After Operation Abilene, some of the men involved moved on with their lives, or tried to, and the film touches on the many ways they struggled with their grief, trauma, and in the case of some, feelings of guilt. For the characters in The Last Full Measure, seeing Pitsenbarger awarded the Medal of Honor might be the one decent thing they pull out of that war, remarks Jackson's character, Lt. Billy Takoda, one of the soldier's whose life Pitsenbarger saved.

There are a lot of threads to follow in The Last Full Measure, individual strands of a larger story that feel misplaced, redacted, or cut short — at times, violently. But this is not a criticism, quite the opposite in fact. This tangled web is part of the larger narrative at play as Scott Huffman, a fictitious modern-day Pentagon bureaucrat played by Sebastian Stan, tries to piece together what actually happened that fateful day so many years ago.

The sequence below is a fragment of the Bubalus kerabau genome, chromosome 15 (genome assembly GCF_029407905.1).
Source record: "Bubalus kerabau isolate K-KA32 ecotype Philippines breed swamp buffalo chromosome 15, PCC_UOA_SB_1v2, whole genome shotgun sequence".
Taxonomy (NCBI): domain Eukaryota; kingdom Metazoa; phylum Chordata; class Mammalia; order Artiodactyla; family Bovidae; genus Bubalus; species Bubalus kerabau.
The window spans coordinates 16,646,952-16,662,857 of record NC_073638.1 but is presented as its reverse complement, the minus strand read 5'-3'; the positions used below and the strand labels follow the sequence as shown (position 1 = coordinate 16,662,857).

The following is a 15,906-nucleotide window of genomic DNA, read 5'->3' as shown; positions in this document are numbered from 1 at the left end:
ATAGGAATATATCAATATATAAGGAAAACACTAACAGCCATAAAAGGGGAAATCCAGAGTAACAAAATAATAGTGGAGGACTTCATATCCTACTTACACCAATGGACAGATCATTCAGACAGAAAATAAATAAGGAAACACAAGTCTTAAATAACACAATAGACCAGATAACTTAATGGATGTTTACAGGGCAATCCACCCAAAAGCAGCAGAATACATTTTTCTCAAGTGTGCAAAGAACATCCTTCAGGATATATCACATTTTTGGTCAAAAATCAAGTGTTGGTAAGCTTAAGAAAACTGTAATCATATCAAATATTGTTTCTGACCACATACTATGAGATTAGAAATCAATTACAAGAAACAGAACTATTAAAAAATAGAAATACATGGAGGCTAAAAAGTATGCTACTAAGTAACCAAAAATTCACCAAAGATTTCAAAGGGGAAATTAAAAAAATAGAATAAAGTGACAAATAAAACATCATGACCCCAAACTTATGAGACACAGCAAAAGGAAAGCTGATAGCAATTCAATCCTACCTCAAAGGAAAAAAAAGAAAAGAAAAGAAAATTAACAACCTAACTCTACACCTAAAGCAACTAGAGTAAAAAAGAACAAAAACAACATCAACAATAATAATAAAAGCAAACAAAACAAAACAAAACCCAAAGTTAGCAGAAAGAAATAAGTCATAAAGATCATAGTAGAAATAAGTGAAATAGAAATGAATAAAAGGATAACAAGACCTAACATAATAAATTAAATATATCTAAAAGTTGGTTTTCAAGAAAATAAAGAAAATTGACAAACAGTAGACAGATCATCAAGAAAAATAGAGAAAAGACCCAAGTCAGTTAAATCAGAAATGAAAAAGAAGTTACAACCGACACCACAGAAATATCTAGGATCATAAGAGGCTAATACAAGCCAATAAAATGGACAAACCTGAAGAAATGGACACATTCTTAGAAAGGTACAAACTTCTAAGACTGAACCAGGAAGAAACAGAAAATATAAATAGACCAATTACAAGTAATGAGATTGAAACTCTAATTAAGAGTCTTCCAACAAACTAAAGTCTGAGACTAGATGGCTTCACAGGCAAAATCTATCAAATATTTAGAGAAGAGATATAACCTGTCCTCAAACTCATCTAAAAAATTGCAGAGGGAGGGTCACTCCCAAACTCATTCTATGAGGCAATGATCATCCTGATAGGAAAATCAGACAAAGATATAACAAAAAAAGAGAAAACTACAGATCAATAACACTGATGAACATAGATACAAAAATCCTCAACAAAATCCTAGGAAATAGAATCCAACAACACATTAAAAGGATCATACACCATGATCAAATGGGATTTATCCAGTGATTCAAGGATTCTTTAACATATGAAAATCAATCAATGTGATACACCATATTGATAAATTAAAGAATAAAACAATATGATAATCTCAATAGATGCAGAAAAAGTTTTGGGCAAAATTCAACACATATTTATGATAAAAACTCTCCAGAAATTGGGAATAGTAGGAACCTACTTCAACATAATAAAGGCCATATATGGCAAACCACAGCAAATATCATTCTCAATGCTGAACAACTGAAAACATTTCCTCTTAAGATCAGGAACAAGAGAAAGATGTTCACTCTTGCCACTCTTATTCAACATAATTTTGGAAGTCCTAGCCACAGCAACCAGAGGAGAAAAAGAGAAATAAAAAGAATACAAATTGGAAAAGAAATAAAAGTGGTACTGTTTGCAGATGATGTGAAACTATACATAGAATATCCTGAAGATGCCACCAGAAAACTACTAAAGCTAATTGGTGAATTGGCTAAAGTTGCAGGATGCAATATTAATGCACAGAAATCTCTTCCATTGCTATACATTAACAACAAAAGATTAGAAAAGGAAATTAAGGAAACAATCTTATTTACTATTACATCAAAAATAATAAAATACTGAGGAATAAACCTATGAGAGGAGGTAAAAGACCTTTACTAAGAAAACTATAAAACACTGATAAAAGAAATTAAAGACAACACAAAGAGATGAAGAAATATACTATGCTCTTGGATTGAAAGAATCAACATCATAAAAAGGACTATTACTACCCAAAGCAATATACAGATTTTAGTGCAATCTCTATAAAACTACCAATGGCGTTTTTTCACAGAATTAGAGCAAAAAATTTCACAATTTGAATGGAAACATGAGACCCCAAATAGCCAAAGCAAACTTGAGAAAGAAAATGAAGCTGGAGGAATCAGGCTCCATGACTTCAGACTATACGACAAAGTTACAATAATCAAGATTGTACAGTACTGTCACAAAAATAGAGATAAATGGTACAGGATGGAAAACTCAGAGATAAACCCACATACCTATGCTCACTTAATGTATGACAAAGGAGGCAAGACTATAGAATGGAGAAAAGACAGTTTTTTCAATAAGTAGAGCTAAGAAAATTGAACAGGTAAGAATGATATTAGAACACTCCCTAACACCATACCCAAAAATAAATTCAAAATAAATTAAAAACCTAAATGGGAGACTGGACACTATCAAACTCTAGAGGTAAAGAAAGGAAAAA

At the start, Huffman — the person who ultimately becomes Pitsenbarger's champion in Washington — wants nothing to do with the airman's story, the medal, or the Vietnam veterans who want to see his sacrifice recognized. For Huffman, it's a burdensome assignment, just one more box to check before he can move on to brighter and better career prospects. Not surprising then that Pentagon bureaucrats and Washington political operators are regarded with skepticism throughout the movie.

When Takoda first meets Huffman, the Army vet grills the overdressed and out-of-his-depth government flack about his intentions, calls him an FNG (fucking new guy) and tosses Huffman's recorder into the nearby river where he's fishing with his grandkids.

Sebastian Stan stars as Scott Huffman alongside Samuel Jackson as Billy Takoda in "The Last Full Measure."(IMDB)